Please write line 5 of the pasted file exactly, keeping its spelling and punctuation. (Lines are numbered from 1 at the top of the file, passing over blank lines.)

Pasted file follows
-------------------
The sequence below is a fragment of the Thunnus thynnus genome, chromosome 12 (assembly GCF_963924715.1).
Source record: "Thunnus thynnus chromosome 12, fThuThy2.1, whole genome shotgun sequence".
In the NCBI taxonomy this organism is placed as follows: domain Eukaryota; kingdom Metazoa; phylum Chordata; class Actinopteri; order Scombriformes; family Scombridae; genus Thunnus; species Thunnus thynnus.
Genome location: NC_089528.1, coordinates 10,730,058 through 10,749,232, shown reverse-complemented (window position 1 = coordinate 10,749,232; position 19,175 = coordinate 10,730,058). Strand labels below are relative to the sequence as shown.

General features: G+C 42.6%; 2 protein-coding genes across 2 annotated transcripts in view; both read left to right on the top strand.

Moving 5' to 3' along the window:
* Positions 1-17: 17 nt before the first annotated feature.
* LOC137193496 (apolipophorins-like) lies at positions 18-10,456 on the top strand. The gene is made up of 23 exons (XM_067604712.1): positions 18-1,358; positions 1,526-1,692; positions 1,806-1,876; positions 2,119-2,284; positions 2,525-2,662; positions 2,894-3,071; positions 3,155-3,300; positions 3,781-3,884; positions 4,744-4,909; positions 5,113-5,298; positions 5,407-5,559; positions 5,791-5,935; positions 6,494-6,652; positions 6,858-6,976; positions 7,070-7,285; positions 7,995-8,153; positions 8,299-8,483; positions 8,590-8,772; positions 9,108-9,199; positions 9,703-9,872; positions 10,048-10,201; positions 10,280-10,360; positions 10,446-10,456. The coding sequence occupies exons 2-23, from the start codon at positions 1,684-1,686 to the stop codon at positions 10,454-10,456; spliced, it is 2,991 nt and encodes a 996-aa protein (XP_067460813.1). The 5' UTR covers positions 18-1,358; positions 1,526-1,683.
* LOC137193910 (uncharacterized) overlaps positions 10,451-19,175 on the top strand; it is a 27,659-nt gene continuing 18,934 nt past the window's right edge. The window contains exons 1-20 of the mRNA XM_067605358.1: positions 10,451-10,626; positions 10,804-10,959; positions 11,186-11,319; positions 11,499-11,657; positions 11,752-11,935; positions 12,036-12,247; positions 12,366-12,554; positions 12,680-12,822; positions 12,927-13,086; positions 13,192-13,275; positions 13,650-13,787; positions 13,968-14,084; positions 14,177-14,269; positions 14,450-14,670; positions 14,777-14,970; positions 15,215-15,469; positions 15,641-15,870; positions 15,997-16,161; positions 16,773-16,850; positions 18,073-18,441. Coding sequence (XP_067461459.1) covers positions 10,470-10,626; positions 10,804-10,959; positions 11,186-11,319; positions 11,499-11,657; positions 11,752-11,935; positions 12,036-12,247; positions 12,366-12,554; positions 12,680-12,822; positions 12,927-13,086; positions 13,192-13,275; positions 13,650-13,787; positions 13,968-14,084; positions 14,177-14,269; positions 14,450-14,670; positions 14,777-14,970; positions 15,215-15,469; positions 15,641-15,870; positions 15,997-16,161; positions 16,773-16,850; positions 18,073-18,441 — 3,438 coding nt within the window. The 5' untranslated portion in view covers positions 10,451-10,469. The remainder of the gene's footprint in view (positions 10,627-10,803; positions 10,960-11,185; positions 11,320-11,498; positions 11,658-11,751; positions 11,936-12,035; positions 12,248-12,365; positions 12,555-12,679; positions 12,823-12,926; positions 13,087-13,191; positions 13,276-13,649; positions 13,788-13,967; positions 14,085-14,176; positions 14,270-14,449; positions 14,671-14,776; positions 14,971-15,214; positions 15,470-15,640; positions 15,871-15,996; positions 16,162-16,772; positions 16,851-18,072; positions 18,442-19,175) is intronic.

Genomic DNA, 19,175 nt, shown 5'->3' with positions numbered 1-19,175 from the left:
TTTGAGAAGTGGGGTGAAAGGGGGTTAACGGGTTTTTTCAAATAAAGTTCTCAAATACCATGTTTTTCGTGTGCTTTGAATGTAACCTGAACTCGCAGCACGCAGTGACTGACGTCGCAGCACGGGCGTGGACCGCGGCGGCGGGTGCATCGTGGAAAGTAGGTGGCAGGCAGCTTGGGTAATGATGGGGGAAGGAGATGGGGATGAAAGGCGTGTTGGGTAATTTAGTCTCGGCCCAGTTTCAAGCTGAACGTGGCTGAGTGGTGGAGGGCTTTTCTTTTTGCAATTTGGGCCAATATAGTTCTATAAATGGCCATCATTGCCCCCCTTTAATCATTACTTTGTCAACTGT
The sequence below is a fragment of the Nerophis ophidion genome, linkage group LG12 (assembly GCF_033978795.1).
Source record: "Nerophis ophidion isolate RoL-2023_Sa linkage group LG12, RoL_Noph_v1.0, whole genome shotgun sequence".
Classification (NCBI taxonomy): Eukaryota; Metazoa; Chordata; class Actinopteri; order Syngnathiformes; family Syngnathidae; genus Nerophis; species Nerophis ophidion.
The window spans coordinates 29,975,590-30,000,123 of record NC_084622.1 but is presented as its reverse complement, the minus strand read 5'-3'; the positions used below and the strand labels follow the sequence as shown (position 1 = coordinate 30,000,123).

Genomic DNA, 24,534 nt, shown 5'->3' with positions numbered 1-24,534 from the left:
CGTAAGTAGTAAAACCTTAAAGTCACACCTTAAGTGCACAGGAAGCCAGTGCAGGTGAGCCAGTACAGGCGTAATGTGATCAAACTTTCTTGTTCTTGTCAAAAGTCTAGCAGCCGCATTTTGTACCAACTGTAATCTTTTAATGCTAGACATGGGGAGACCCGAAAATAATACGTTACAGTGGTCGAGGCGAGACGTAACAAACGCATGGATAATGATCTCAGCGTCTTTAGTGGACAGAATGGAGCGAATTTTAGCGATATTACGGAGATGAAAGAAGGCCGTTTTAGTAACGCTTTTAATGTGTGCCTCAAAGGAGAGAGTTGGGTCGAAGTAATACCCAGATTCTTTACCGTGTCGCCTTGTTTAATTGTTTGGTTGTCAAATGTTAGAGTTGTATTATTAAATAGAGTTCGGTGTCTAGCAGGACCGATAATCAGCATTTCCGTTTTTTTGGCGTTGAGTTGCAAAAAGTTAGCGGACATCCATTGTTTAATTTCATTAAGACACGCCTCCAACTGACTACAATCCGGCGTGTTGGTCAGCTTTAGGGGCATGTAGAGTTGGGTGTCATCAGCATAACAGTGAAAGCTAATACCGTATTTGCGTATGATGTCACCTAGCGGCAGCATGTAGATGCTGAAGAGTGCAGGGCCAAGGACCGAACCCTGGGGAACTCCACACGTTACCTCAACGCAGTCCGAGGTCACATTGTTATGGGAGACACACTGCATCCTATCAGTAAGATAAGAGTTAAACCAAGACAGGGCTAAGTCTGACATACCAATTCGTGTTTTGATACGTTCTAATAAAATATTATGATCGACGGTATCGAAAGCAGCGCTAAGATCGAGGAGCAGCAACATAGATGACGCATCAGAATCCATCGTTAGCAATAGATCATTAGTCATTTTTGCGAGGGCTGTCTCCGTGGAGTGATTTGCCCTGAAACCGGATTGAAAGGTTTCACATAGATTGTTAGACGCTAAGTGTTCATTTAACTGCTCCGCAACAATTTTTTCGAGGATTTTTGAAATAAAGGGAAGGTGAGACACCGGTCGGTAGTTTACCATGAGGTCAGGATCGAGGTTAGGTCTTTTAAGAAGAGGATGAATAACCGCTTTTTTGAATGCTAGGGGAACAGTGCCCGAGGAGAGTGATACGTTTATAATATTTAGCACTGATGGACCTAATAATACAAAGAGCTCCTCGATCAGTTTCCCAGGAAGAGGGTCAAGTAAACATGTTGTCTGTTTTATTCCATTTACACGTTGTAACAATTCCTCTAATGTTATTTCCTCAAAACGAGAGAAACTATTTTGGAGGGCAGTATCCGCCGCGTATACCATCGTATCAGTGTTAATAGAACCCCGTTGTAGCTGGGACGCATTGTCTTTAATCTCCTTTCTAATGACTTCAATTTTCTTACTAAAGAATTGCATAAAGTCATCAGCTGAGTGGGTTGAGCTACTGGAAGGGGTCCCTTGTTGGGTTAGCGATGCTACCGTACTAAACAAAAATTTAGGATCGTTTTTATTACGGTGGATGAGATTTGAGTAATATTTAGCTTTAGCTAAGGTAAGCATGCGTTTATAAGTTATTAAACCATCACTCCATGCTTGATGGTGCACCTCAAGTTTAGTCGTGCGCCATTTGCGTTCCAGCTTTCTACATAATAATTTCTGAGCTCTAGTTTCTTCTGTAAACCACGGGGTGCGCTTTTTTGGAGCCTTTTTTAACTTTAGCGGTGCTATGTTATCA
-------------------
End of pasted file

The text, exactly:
General features: G+C 42.6%; 2 protein-coding genes across 2 annotated transcripts in view; both read left to right on the top strand.